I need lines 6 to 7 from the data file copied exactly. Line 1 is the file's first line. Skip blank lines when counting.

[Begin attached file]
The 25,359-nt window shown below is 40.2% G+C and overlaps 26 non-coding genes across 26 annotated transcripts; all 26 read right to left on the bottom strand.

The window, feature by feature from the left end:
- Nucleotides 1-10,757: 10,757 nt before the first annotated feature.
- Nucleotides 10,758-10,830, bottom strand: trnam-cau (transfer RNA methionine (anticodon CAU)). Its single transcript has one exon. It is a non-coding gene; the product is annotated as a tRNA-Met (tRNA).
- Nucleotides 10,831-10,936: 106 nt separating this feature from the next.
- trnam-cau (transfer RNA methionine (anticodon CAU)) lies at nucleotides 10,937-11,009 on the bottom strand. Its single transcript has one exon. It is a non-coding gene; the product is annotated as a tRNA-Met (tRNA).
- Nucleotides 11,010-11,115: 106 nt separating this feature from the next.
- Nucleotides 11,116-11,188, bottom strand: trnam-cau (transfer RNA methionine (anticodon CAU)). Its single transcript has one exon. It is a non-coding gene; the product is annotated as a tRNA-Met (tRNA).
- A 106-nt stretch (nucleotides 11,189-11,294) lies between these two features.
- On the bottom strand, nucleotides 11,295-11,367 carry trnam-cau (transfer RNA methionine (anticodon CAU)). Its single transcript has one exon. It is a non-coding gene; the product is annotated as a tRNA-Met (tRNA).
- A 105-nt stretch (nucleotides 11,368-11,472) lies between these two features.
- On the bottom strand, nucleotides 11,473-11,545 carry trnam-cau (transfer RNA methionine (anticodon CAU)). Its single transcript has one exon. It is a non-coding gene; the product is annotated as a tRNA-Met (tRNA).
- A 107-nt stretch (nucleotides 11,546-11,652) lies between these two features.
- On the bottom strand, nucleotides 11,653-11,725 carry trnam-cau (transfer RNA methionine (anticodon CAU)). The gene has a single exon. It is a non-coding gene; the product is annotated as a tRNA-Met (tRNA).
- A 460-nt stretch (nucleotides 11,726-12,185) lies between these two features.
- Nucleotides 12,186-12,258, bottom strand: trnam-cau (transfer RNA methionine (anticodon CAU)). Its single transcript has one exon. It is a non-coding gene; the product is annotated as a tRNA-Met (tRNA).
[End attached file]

- trnam-cau (transfer RNA methionine (anticodon CAU)) lies at nucleotides 10,937-11,009 on the bottom strand. Its single transcript has one exon. It is a non-coding gene; the product is annotated as a tRNA-Met (tRNA).
- Nucleotides 11,010-11,115: 106 nt separating this feature from the next.